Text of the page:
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Eagle County Schools breaks ground on modular expansions in Gypsum

The modulars bring eight more classrooms Red Hill and Gypsum Elementary School as enrollment grows

The growth of Eagle County's down valley communities has led to increased enrollment at Red Hill and Gypsum Elementary Schools in Gypsum. To meet this growing need, Eagle County Schools is adding four modular classrooms to the schools.
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Eagle County Schools and RA Nelson recently broke ground on the sites for four new modular units at Red Hill and Gypsum Elementary Schools. The new construction will bring a much-needed eight classrooms — four at each school — to the downvalley community, which has seen exponential growth in recent years.

“We have a need to increase our capacity downvalley,” said Sandra Farrell, Eagle County Schools’ chief operating officer, at the district’s Board of Education meeting on March 9. “The enrollment has been decreasing at the east end, increasing at the west end, so there is a need to make more capacity and Gypsum Elementary and Red Hill. The big need to do that is because the (enrollment at) grade levels — even in kindergarten and in preschool — is increasing and moving throughout the grades.”

The district contracted with RA Nelson to build two modular units at each school, with each unit adding the ability to serve 66 total students (or 33 students per unit).



Adding this additional capacity was a necessary move ahead of the upcoming school year as the district was facing the possibility of cutting its preschool classrooms in Gypsum.

“In order to adjust the capacity, if we didn’t add classroom space then we would most likely need to remove preschool from those,” Farrell said. “Within Eagle County and the Gypsum/Eagle area, there’s not a lot of options for preschool for students, so this would have not only an impact on the district but within the county.”



Without these modulars, the district wouldn’t be able to house preschool, Farrell later stated, adding that this would have a “huge learning impact and (would) continue to create that education gap as students continue into kindergarten.”

Now, with the new modulars, not only will the district be able to keep the seven preschool classrooms served by Red Hill and Gypsum Elementary, but it will also be able to add an additional preschool classroom.

In addition to maintaining this critical community need, the modulars will help reduce class size and provide space for “much-needed increased student support services,” read a report for the June 11 Board of Education meeting.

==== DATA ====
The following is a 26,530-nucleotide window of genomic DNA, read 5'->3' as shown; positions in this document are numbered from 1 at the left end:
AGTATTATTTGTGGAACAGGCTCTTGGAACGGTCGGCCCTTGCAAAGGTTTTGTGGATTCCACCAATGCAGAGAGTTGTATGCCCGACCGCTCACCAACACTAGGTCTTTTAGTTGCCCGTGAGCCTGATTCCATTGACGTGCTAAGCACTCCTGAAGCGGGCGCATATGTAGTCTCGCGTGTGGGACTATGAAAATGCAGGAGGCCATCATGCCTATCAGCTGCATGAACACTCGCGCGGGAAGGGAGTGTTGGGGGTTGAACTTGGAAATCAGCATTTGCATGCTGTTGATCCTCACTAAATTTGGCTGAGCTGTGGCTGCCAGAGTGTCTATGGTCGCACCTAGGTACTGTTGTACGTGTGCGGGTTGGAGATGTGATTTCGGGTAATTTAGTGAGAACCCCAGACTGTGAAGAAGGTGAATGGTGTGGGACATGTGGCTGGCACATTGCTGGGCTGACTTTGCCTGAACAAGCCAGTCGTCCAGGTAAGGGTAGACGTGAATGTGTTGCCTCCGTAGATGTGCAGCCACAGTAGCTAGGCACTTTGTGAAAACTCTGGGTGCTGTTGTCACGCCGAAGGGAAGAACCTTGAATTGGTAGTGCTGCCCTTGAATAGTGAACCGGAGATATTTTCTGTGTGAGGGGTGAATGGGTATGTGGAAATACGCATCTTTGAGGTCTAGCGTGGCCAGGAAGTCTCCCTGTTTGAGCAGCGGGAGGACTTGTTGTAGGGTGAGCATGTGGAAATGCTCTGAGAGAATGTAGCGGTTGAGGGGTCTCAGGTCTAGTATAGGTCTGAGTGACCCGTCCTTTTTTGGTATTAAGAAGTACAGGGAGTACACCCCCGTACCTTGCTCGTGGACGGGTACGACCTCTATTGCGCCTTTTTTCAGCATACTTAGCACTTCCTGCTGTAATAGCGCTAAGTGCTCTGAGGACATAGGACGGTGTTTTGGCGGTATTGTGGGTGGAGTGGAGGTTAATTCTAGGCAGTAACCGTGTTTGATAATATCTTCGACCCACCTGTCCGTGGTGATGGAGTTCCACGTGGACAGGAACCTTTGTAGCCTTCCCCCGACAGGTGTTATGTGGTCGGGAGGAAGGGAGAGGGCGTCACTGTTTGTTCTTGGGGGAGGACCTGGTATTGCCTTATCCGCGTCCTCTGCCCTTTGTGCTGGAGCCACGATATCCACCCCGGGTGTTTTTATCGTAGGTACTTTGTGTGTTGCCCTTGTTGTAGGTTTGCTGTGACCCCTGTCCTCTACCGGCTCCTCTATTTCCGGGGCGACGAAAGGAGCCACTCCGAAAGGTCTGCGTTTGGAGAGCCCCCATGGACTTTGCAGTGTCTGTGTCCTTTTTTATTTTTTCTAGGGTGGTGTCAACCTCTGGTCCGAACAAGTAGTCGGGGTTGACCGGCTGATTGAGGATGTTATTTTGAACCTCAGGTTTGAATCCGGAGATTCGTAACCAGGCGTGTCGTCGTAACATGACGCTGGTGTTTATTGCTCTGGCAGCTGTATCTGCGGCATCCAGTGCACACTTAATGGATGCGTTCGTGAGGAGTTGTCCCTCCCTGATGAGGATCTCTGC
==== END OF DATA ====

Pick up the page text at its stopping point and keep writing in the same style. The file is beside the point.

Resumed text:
At Red Hill, the new classrooms will be home to fifth-grade classes and will serve fourth- and fifth-grade classes at Gypsum Elementary.

Farrell noted in March that these units are considered a “temporary fix until we can move forward with building an early learning center in Gypsum somewhere.”

“However, sometimes modulars don’t go away but the idea is to make them temporary,” Farrell added as a caveat.  

A sketch of the interior of the modular units from a presentation at the March 9 Board of Education meeting. Each modular will have two classrooms.
Courtesy Photo

The modular units are each 1,640 square feet, measuring 60 feet long by 28 feet wide. Each of the two classrooms within each unit has its own entrance and bathroom, with a shared storage and mechanical room. The interiors will have large sliding white boards, cubbies, storage shelving, and cabinets.

The modular classrooms are scheduled to open for the upcoming school year.

If anything is delayed, Farrell said in June that both schools were working on a “Plan B in order to get us by,” but added that the district was “on track to be able to open them on time.”

The district had previously looked at other options outside of building new modulars for meeting the growing enrollment at the two Gypsum elementary schools — including leasing, renting, or buying used modulars. However, given the urgency of the need, the Board of Education approved the cost of construction back in March.

At the time, the cost per modular was projected at $680,000 per modular, or $2.7 million in total. At the most recent board meeting on June 11, the total budget — which includes site work and construction fees, soft costs, modular costs, and more — for the entire modular project was amended to reach just over $3 million, including a total contingency of just over $200,000. 

RA Nelson is serving as the general contractor for the project with TAB Associates serving as the architect, Evolve Structural Design as the structural engineer, Yarnell Consulting & Civil Design as the civil engineer and Peak Land Consultants as the land surveyor.


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